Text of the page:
Firstly, I want to apologise for my lack of blogging over the past couple of weeks. It’s been a hectic time, what with dissertation writing, end-of-term festivities and a Christmas trip to Poland! But recent events have caused me to reflect on a few things… and so today seems like a perfect time as any to update you all on my thoughts. You’re probably aware of the recent events that I speak of – the Cumbria Floods caused by the ridiculous amount of rain brought in by Storm Desmond last week. It’s truly tragic. And as a Cumbrian living away from home I found it really difficult to watch the news and see all the places I know and love be destroyed by the flood waters and not be able to do anything about it. Luckily for me, my family have been unharmed, but I know many people who have been affected and it breaks my heart to see their homes and businesses destroyed so close to Christmas.

As tragic as it is however, people have started to rebuild their lives and replace things that they have lost – that’s all you can do in such an awful situation. But one thing that really affected me – and I was surprised by this – was the loss of the irreplaceable. Perhaps I shouldn’t have been so surprised, it’s in my nature, as a heritage practitioner and archaeologist, to fear and mourn the loss of the irreplaceable. Yet I was still shocked, and it’s subsequently caused me to reflect on the power of heritage and heritage places in our lives. This is something that’s widely recognised at local and national levels, you only have to read The Heritage Alliance’s manifesto, The National Trust’s ‘Spirit of Place’, or Historic England’s Conservation Principles and Guidelines to understand how significant a place can be. But sometimes things happen which make you realise that power all over again.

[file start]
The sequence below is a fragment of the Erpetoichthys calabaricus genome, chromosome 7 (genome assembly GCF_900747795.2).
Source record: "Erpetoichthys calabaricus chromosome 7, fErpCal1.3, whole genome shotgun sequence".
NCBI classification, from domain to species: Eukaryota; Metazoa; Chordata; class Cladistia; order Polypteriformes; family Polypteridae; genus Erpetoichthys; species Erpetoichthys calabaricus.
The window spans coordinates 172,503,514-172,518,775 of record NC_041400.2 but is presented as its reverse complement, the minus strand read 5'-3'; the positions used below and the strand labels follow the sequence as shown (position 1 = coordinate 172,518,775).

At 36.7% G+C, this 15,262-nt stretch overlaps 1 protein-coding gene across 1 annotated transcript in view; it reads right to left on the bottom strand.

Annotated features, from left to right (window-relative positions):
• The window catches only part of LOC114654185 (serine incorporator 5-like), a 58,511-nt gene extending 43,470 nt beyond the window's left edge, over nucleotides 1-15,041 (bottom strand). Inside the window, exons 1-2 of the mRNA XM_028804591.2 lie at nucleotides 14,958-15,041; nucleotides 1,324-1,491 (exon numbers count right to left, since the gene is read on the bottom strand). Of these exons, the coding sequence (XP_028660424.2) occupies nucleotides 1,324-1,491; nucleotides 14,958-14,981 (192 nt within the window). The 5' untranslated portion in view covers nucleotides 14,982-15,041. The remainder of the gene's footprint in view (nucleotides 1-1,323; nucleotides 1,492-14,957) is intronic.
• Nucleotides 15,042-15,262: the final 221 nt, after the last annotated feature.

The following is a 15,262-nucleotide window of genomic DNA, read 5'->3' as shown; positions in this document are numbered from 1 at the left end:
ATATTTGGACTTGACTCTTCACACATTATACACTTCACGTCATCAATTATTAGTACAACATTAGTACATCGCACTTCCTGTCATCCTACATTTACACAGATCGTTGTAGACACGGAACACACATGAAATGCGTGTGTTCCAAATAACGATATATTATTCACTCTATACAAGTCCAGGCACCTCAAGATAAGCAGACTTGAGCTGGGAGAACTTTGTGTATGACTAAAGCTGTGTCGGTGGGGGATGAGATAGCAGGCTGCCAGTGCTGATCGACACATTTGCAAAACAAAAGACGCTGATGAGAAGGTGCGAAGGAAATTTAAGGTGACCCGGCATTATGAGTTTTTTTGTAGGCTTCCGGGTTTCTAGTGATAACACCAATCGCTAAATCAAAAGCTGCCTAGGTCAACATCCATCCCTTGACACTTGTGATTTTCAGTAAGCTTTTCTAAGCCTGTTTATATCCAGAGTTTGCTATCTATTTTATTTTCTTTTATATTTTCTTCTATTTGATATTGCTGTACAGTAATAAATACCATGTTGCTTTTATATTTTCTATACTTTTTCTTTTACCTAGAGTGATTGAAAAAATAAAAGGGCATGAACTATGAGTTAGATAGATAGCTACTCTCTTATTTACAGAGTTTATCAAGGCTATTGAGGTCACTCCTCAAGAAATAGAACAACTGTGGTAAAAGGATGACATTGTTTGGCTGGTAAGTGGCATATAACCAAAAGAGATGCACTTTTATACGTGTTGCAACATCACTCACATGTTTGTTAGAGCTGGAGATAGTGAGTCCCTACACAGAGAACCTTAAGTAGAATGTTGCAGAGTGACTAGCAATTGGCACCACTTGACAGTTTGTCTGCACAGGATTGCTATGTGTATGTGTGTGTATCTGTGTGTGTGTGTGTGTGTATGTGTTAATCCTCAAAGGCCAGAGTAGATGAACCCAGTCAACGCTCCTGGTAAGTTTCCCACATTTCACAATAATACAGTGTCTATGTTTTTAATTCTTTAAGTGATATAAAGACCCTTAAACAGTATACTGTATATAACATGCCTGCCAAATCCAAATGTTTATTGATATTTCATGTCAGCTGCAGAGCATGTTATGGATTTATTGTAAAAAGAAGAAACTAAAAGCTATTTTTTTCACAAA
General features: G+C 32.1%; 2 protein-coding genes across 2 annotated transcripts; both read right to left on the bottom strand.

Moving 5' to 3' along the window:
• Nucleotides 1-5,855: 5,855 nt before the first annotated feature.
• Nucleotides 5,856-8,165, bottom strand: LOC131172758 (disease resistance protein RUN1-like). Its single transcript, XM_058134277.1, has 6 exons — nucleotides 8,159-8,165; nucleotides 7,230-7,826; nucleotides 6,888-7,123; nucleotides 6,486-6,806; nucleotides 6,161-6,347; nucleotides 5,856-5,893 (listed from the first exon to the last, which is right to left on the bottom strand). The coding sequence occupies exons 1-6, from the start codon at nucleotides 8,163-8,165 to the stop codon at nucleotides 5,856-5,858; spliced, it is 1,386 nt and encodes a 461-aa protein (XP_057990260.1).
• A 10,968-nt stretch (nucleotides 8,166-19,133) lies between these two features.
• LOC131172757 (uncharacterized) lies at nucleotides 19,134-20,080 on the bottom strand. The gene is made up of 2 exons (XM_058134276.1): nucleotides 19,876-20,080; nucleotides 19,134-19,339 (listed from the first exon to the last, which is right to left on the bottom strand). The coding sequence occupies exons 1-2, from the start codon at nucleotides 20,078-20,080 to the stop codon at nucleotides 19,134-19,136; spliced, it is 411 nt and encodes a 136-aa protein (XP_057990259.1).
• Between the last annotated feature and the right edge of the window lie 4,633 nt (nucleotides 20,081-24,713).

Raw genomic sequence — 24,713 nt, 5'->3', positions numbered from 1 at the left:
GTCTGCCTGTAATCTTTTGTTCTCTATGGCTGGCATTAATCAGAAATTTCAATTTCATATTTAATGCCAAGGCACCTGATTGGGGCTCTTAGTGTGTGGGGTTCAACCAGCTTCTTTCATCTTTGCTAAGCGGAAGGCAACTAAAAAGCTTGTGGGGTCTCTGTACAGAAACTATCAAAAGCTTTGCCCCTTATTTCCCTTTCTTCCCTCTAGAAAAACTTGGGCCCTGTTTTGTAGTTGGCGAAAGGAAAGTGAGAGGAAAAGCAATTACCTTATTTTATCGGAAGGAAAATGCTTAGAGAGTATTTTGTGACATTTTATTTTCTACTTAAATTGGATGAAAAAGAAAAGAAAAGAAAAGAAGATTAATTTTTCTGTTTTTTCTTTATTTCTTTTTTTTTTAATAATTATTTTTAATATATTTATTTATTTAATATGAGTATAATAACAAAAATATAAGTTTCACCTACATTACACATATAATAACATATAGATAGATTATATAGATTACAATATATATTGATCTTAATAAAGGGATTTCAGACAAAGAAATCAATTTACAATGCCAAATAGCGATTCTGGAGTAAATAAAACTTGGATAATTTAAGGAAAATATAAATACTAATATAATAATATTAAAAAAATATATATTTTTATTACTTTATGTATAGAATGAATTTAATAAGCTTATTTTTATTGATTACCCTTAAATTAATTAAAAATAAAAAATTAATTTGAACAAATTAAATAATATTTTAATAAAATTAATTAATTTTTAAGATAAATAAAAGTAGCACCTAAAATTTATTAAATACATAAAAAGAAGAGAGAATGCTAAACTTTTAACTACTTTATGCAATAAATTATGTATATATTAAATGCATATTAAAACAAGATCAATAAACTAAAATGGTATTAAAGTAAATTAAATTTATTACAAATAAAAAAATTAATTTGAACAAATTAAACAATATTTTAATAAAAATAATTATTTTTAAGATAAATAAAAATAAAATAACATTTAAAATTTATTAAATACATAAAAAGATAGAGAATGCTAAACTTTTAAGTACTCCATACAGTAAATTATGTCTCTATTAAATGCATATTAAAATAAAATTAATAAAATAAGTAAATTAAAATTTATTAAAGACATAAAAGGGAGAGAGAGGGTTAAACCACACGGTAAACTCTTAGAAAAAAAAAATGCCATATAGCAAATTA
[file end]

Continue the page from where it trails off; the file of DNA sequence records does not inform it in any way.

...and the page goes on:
For me this was the loss of the 18th C bridge at Pooley Bridge which was washed away by the sheer volume of water underneath it last week. Pooley Bridge is a small village on the northern shores of Lake Ullswater, a few miles to the south of my village. It’s a small place, with a few pubs, a convenience store, a couple of gift shops, and an ice cream shop. Yet it’s very popular with visitors, being on the tourist route around Ullswater. I never really had any affinity with, or fondness for Pooley Bridge, other than that we used to visit it often in summer when I was a child when we would go down to the lake.